The Obama administration's ongoing fight with the Catholic Church over religious freedom and the now-infamous contraceptive mandate hasn't shown any signs of simmering. But now, just weeks after the initial arguments reached a boiling point, a new development is causing some to wonder if the Obama administration is waging a full-scale assault on the religious institution. Why, you ask?
For the first time, the Vatican has found itself on the U.S. State Department's list of potential money-launderers. While this is potentially inflammatory on the surface, digging into the facts and details provides a more balanced scope through which to view the designation. This new-found dishonor, once all of the details are considered, is nowhere near as problematic as some critics would contend.
Last Wednesday, the "2012 International Narcotics Control Strategy Report" was released to the public. The document lists 190 nations and classifies them in terms of "primary concern," "of concern" and "monitored" (in order from most dangerous to least). The Vatican joins Poland, Egypt, Chile -- 67 other countries -- in being labeled as "of concern" (the middle category).
According to the State Department, the Vatican made the list because it is considered vulnerable to laundering and because it had recently put a program into place to prevent financial abuses. Clearly, there are issues of concern, but the Catholic Church is taking measures to address these elements.
"While the actual money-laundering problem in jurisdictions classified as 'Jurisdictions of Concern' is not as acute as in those considered to be of 'Primary Concern,' they too must undertake efforts to develop or enhance their anti-money laundering regimes," the report reads.
"To be considered a jurisdiction of concern merely indicates that there is a vulnerability to a financial system by money launderers. With the large volumes of international currency that goes through the Holy See, it is a system that makes it vulnerable as a potential money-laundering center,"explained Susan Pittman of the State Department's Bureau of International Narcotics and Law Enforcement.
The Vatican's implemented regulations, which came into effect last year, would allow the body to follow international law and standards. The church is hoping to be included on the European Commission's "white list," which showcases the nations and bodies that follow strict regulations against laundering and fraud. As Reuters reports, a decision about whether the Vatican will be placed on this list is expected to come in June.
So, while the Vatican is a potential hub for fraud and abuse, it is not being placed on a highly minored or "red alert" list. However, despite this middle-of-the-road categorization, it is important to note that there are definitive issues surrounding the Vatican's finances. The Daily Mail reports:
The news [of the Holy See's addition to the State Department list] comes just weeks after a series of leaked documents from within the Vatican and which were dubbed 'Vatileaks', revealed allegations of corruption and money laundering within the Holy See and which forced officials into issuing a series of denials.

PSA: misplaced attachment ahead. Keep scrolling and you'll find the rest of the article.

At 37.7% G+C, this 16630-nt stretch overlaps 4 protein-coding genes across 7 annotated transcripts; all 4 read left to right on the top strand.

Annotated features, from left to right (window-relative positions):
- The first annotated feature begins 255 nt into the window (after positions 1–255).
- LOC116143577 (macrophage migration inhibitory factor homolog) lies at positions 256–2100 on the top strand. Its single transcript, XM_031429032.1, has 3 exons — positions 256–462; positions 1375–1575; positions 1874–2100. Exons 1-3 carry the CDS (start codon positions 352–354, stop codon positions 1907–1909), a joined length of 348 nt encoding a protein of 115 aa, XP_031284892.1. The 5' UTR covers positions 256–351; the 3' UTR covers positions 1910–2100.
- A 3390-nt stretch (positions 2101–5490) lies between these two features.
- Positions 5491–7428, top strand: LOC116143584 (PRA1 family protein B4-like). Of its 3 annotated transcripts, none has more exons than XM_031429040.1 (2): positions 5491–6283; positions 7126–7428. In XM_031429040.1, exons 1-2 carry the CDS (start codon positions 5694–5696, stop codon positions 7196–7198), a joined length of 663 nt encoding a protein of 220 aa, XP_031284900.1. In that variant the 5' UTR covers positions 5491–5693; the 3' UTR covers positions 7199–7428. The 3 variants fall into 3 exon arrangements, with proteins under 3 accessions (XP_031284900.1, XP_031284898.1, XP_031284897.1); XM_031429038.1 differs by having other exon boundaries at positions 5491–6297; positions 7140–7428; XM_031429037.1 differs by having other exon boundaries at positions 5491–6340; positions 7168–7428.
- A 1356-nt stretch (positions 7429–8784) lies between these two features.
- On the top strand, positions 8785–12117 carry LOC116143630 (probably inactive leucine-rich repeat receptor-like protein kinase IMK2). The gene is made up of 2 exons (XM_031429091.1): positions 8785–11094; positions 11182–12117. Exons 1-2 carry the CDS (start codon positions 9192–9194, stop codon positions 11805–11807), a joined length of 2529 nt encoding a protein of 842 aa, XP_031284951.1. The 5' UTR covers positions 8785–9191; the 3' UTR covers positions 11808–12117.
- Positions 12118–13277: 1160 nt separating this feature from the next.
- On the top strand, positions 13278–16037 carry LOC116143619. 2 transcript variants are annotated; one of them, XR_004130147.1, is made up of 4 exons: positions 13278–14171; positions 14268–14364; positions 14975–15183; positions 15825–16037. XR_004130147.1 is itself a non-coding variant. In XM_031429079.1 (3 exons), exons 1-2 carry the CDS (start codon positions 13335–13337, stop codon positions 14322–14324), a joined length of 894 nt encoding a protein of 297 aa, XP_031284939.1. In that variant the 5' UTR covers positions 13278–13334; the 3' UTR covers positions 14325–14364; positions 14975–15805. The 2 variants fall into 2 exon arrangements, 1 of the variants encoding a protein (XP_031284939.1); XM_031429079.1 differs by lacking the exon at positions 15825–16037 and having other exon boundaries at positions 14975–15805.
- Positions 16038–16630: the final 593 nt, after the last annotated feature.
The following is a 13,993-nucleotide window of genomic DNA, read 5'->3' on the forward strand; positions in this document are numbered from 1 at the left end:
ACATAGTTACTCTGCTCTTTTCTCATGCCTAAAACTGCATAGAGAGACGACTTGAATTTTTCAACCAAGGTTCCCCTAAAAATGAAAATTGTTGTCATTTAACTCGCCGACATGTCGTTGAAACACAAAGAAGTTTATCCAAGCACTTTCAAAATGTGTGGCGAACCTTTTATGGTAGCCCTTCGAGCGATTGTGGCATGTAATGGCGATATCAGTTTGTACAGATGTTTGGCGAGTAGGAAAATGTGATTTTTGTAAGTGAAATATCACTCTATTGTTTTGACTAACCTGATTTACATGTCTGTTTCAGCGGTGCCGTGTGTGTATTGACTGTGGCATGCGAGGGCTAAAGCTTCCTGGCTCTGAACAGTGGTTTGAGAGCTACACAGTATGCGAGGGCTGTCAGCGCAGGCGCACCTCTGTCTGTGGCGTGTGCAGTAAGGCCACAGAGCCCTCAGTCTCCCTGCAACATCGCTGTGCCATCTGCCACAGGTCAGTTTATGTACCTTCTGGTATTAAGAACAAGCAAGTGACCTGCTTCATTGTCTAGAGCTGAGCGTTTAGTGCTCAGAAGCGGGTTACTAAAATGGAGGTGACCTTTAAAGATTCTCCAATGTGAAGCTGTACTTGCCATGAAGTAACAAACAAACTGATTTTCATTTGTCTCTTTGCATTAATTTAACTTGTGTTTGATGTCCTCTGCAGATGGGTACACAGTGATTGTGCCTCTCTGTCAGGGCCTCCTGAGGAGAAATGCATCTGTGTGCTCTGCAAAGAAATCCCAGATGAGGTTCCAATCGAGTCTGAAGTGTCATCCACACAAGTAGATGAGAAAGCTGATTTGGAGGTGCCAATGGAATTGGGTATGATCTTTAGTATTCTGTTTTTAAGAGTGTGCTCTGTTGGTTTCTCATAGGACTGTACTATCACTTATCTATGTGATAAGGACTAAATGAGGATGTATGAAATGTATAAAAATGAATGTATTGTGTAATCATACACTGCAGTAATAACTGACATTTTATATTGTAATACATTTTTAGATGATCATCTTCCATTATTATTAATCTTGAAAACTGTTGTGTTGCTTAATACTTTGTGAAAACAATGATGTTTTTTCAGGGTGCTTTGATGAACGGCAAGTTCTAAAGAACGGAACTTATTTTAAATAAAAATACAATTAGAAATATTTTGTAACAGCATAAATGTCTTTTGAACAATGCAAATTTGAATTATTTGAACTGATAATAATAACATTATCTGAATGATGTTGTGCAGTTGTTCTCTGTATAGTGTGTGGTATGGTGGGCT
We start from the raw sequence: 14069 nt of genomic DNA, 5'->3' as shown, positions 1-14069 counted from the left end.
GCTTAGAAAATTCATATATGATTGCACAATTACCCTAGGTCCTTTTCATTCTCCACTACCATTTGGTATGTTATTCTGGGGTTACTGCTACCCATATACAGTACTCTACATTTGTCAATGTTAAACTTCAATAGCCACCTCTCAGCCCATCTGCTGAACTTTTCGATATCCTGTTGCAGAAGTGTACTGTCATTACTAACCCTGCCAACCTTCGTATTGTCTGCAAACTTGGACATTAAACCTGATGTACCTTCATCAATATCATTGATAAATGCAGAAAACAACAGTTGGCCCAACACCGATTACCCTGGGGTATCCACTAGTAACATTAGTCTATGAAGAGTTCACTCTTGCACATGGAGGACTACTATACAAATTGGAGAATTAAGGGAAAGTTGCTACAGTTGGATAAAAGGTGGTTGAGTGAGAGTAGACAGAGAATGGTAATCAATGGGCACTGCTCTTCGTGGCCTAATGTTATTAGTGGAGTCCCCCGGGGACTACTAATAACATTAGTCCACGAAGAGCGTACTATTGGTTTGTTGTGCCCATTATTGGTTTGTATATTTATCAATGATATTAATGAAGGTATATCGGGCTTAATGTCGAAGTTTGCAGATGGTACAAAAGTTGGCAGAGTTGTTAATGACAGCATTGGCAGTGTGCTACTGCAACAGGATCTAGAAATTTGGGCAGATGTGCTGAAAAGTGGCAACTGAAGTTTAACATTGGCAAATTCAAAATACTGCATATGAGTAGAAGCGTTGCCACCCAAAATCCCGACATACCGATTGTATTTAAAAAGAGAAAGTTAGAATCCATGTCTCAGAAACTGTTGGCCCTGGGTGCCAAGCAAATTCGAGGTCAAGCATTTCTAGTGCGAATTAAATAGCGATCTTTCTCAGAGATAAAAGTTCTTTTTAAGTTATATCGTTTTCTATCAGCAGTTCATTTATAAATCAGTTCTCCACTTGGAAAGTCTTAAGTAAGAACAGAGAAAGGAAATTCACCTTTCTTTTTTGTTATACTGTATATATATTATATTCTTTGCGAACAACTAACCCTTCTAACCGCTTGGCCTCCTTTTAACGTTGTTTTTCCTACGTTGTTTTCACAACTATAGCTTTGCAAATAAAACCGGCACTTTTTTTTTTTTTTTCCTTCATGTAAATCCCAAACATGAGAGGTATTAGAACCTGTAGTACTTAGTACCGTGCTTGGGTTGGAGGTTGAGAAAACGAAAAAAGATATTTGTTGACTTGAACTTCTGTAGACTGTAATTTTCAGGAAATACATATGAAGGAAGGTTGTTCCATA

The documents said that despite Pope Benedict signing a new anti money laundering law to make it more difficult for illegal funds to be recycled through Vatican accounts, there was a massive loophole which made it impossible to take action against any offence committed before its introduction on 1 April 2011.
Prosecutors in Rome are currently investigating two transfers totalling 23 million Euros from the Vatican Bank, or the Institute of Religious Works to give it its proper name, to two smaller banks.
That being said, it doesn't appear that the State Department's actions were sinister. After all, the U.S. has listed itself, Germany, Italy and Russia in the most vulnerable category -- an action that may seem extremely odd to observers. But the designation comes due to the size of each nation's economy and banking systems. These large-scale operations can more easily allow for money laundering to take place. The State Department document describes this most serious category as follows:
Jurisdictions of Primary Concern are those that are identified, pursuant to INCSR reporting requirements, as ―major money laundering countries. A major money laundering country is defined by statute as one ―whose financial institutions engage in currency transactions involving significant amounts of proceeds from international narcotics trafficking. However, the complex nature of money laundering transactions today makes it difficult in many cases to distinguish the proceeds of narcotics trafficking from the proceeds of other serious crime.
At least one confidential Vatican source seems to see the addition as a positive move.
"Our aim is to make the 'white list' and we are happy that we have been put in the State Department's less vulnerable category," an unnamed official told Reuters.
Considering the Vatican's past financial troubles, placing it on a moderate risk list doesn't seem unreasonable. While the Obama administration certainly has had its violations on the religious freedom front, being careful to properly vett each allegation is immensely important.